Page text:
Understanding media constraints is a key to being a trusted source

By Dr. Francois Venter, President of the Southern African HIV Clinicians Society, Clinical Director of the University of Witwatersrand’s Reproductive Health and HIV Research Unit, South Africa

I cultivate relationships with reporters, and I usually have a good relationship with at least one journalist at each major paper, television station, and radio station. When I interact with them, I make sure they know I understand the media constraints. I do not provide long-winded comments, because I know they will not be easy to incorporate into an article. I make sure that the stories I suggest are actual stories, not just dry press releases or bragging about my fabulous project. If I put out a press statement, I am prepared to be phoned that same day and am ready to give off-the-cuff comments. I also make sure to provide context information to help the journalists add depth to their reporting. For me, making sure that I am familiar with the media constraints is key to being a trusted source. It is what keeps the journalists coming back to talk with me.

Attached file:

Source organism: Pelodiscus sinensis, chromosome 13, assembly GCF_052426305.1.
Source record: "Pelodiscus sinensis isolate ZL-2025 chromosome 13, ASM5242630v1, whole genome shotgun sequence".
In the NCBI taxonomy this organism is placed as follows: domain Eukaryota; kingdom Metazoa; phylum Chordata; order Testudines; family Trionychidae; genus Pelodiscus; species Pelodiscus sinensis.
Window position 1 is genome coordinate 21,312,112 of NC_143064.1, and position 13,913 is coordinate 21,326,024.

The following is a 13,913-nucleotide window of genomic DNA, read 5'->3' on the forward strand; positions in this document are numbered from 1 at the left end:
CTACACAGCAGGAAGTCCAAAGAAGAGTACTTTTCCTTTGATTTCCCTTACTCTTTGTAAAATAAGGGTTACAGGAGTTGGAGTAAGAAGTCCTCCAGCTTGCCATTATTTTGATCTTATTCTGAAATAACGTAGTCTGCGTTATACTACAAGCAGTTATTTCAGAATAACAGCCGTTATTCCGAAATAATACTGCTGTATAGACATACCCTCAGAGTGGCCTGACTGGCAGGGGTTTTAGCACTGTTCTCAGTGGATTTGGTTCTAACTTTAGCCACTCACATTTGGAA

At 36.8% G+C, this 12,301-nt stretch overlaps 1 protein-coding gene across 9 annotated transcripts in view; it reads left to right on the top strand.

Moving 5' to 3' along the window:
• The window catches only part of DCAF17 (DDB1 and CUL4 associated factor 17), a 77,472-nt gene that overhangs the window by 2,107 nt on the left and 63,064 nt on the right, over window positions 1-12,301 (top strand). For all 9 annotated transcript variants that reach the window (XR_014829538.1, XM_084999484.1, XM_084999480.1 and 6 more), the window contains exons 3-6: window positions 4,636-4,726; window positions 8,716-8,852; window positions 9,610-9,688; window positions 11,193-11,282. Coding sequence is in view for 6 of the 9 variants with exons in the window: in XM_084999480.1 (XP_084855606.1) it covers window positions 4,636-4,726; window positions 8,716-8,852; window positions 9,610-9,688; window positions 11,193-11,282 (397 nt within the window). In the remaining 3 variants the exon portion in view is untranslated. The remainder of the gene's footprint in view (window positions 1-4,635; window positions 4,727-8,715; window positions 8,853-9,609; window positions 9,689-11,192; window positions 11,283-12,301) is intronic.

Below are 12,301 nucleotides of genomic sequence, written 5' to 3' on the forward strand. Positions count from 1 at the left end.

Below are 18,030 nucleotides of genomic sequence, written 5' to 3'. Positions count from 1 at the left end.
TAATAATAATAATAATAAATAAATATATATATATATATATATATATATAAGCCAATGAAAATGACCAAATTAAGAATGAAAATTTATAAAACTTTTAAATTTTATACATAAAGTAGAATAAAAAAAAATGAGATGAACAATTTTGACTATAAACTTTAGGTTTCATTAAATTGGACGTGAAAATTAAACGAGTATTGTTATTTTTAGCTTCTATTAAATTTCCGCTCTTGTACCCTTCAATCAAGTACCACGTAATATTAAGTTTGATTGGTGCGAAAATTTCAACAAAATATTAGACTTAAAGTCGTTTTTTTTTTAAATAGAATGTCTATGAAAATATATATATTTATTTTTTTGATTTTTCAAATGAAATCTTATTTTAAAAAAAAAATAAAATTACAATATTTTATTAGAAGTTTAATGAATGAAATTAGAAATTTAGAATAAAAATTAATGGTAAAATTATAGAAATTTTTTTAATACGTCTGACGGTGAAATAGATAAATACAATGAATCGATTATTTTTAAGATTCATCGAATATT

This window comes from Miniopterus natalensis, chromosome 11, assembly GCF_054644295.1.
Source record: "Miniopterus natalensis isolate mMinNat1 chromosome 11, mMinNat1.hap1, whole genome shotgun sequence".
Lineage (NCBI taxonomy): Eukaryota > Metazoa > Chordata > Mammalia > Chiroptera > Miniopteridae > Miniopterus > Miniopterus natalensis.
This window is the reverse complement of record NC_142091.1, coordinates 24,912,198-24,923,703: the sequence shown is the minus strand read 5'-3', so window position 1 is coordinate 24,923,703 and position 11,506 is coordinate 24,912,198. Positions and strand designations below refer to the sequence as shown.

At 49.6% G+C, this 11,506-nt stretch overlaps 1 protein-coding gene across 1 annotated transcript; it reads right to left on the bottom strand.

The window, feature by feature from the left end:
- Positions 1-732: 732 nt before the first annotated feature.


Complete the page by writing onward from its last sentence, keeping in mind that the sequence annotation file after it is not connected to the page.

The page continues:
October 8th, 2013